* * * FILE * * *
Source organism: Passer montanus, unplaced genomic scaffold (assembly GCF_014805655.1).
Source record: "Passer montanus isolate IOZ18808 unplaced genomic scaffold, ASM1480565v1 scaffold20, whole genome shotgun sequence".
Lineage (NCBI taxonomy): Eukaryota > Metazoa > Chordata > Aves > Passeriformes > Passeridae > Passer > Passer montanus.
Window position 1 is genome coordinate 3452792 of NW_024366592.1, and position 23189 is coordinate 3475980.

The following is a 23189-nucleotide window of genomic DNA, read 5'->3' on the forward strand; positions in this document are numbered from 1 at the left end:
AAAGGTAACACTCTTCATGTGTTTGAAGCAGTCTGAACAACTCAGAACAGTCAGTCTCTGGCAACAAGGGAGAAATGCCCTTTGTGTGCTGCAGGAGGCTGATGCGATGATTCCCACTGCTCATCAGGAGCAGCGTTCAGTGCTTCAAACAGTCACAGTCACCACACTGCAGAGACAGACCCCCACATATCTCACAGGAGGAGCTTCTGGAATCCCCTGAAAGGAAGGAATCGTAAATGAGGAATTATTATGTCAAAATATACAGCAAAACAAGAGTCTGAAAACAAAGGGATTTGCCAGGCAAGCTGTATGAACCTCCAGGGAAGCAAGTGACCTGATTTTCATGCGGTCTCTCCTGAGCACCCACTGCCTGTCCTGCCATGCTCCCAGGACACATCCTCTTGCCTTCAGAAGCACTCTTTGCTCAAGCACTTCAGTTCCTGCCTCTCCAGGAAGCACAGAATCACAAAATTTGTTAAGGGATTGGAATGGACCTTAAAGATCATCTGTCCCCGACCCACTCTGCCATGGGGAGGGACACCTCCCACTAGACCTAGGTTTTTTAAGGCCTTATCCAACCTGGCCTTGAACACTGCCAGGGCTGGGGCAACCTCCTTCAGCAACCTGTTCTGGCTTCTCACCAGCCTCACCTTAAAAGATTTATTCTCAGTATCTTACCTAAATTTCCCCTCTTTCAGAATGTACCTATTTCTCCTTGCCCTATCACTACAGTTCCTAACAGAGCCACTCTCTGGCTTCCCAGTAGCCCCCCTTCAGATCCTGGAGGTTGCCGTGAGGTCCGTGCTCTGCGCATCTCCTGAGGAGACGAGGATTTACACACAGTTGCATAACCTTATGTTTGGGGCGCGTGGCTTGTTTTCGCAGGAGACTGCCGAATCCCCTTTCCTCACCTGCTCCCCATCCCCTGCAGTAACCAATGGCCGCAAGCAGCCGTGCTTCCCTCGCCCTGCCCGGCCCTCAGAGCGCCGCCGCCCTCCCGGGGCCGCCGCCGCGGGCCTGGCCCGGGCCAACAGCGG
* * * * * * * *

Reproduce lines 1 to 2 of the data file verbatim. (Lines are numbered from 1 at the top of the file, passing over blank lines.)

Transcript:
Source organism: Passer montanus, unplaced genomic scaffold (assembly GCF_014805655.1).
Source record: "Passer montanus isolate IOZ18808 unplaced genomic scaffold, ASM1480565v1 scaffold20, whole genome shotgun sequence".